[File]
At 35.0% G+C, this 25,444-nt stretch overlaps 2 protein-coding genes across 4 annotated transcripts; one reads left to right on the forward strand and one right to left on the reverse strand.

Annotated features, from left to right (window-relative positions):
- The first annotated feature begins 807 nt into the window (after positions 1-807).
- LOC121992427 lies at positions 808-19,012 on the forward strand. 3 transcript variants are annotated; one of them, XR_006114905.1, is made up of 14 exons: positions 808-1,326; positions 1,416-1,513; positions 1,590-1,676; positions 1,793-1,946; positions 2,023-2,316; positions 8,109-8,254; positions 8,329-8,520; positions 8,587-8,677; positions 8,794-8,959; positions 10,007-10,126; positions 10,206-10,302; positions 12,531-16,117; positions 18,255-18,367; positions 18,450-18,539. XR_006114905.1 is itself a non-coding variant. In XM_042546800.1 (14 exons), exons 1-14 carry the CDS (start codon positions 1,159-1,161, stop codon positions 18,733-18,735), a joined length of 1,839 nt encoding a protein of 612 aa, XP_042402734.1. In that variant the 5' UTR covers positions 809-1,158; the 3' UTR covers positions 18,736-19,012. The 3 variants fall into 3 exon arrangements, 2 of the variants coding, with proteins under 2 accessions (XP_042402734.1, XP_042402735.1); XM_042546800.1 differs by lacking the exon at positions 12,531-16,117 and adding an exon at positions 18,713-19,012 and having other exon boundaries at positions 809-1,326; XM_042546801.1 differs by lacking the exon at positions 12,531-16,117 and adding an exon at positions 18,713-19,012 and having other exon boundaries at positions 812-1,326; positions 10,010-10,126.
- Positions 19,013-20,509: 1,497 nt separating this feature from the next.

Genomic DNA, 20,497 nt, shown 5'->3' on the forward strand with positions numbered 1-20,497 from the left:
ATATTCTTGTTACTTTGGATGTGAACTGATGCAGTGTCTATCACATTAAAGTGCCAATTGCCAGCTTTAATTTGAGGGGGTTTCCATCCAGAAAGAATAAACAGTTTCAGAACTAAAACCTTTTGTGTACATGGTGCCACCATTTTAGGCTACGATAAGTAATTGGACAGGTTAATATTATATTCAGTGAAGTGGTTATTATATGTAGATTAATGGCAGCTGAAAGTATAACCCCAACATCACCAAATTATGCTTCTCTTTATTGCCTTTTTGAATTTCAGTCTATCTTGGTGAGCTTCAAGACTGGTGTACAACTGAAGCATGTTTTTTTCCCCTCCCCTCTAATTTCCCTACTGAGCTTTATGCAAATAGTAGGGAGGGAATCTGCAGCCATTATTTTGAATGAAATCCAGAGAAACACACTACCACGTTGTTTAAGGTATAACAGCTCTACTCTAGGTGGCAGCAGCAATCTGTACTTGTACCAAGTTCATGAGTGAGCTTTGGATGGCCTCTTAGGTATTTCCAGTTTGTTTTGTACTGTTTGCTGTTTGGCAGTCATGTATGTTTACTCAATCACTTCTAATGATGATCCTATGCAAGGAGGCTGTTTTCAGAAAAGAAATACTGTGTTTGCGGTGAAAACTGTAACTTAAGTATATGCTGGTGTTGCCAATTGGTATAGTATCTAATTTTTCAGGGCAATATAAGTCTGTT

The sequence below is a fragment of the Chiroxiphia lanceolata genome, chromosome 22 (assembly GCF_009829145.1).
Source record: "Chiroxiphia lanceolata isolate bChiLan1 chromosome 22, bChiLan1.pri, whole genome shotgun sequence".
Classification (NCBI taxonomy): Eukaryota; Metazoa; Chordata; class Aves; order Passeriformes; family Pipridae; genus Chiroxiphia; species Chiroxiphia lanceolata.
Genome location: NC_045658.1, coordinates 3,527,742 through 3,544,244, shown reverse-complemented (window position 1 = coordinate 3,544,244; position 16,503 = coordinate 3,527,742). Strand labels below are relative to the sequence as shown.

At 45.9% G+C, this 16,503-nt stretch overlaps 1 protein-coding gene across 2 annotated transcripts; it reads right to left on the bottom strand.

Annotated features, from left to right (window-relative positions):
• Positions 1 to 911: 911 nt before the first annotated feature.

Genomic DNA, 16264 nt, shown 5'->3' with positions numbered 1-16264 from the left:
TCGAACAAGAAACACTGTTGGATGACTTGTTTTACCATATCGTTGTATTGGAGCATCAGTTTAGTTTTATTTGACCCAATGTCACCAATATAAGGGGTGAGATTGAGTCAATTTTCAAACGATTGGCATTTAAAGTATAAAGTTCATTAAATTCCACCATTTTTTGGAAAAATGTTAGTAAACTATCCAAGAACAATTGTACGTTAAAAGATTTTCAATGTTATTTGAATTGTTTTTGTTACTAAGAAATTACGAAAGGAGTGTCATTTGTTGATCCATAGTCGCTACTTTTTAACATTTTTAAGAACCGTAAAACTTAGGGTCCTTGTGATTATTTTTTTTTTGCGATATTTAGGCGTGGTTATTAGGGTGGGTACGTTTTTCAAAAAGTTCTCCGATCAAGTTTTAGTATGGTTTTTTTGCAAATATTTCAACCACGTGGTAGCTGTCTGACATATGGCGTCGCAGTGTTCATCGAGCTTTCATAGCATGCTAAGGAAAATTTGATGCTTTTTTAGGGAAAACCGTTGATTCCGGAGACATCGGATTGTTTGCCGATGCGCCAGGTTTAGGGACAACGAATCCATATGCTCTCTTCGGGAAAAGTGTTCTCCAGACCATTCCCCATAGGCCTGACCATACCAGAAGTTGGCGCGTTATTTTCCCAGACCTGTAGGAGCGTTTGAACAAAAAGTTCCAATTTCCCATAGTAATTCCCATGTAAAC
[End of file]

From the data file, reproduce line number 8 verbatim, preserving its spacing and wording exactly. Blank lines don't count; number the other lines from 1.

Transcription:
The sequence below is a fragment of the Chiroxiphia lanceolata genome, chromosome 22 (assembly GCF_009829145.1).